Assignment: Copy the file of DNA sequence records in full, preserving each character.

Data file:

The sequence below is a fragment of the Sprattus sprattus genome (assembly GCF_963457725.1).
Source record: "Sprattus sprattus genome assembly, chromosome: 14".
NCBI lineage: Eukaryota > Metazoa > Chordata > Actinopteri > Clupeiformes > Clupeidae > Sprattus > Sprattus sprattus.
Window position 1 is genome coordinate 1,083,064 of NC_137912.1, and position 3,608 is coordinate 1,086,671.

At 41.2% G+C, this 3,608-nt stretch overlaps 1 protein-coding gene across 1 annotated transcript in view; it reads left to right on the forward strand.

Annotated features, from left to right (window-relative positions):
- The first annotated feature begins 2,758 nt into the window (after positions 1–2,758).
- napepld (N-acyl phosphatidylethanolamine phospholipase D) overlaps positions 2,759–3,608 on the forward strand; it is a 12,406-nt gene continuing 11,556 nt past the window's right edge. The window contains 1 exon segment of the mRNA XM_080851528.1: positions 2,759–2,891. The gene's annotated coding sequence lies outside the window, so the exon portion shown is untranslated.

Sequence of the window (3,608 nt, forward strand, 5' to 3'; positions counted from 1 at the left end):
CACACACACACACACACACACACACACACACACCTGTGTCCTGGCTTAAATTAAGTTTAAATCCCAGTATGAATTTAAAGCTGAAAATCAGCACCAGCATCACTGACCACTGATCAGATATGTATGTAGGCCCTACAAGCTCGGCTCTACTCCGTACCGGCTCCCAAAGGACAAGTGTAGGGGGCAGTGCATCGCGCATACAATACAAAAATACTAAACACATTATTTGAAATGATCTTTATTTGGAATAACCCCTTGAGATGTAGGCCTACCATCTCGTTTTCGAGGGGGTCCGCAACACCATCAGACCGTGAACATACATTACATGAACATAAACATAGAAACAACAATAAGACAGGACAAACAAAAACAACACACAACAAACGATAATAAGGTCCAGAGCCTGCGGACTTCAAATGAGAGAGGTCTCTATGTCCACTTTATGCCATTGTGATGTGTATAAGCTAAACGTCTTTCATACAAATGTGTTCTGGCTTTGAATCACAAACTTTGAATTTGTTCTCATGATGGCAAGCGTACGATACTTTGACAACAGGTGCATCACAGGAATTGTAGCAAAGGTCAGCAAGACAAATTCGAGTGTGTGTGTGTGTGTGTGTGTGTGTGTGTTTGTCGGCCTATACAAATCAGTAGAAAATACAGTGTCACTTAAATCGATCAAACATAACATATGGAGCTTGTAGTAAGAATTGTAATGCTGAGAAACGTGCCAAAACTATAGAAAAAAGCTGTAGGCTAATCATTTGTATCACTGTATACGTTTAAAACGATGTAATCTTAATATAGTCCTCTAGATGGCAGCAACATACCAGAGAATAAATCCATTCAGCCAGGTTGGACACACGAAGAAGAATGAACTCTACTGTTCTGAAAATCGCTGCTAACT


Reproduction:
The sequence below is a fragment of the Sprattus sprattus genome (assembly GCF_963457725.1).
Source record: "Sprattus sprattus genome assembly, chromosome: 14".
NCBI lineage: Eukaryota > Metazoa > Chordata > Actinopteri > Clupeiformes > Clupeidae > Sprattus > Sprattus sprattus.
Window position 1 is genome coordinate 1,083,064 of NC_137912.1, and position 3,608 is coordinate 1,086,671.

At 41.2% G+C, this 3,608-nt stretch overlaps 1 protein-coding gene across 1 annotated transcript in view; it reads left to right on the forward strand.

Annotated features, from left to right (window-relative positions):
- The first annotated feature begins 2,758 nt into the window (after positions 1–2,758).
- napepld (N-acyl phosphatidylethanolamine phospholipase D) overlaps positions 2,759–3,608 on the forward strand; it is a 12,406-nt gene continuing 11,556 nt past the window's right edge. The window contains 1 exon segment of the mRNA XM_080851528.1: positions 2,759–2,891. The gene's annotated coding sequence lies outside the window, so the exon portion shown is untranslated.

Sequence of the window (3,608 nt, forward strand, 5' to 3'; positions counted from 1 at the left end):
CACACACACACACACACACACACACACACACACCTGTGTCCTGGCTTAAATTAAGTTTAAATCCCAGTATGAATTTAAAGCTGAAAATCAGCACCAGCATCACTGACCACTGATCAGATATGTATGTAGGCCCTACAAGCTCGGCTCTACTCCGTACCGGCTCCCAAAGGACAAGTGTAGGGGGCAGTGCATCGCGCATACAATACAAAAATACTAAACACATTATTTGAAATGATCTTTATTTGGAATAACCCCTTGAGATGTAGGCCTACCATCTCGTTTTCGAGGGGGTCCGCAACACCATCAGACCGTGAACATACATTACATGAACATAAACATAGAAACAACAATAAGACAGGACAAACAAAAACAACACACAACAAACGATAATAAGGTCCAGAGCCTGCGGACTTCAAATGAGAGAGGTCTCTATGTCCACTTTATGCCATTGTGATGTGTATAAGCTAAACGTCTTTCATACAAATGTGTTCTGGCTTTGAATCACAAACTTTGAATTTGTTCTCATGATGGCAAGCGTACGATACTTTGACAACAGGTGCATCACAGGAATTGTAGCAAAGGTCAGCAAGACAAATTCGAGTGTGTGTGTGTGTGTGTGTGTGTGTGTGTTTGTCGGCCTATACAAATCAGTAGAAAATACAGTGTCACTTAAATCGATCAAACATAACATATGGAGCTTGTAGTAAGAATTGTAATGCTGAGAAACGTGCCAAAACTATAGAAAAAAGCTGTAGGCTAATCATTTGTATCACTGTATACGTTTAAAACGATGTAATCTTAATATAGTCCTCTAGATGGCAGCAACATACCAGAGAATAAATCCATTCAGCCAGGTTGGACACACGAAGAAGAATGAACTCTACTGTTCTGAAAATCGCTGCTAACT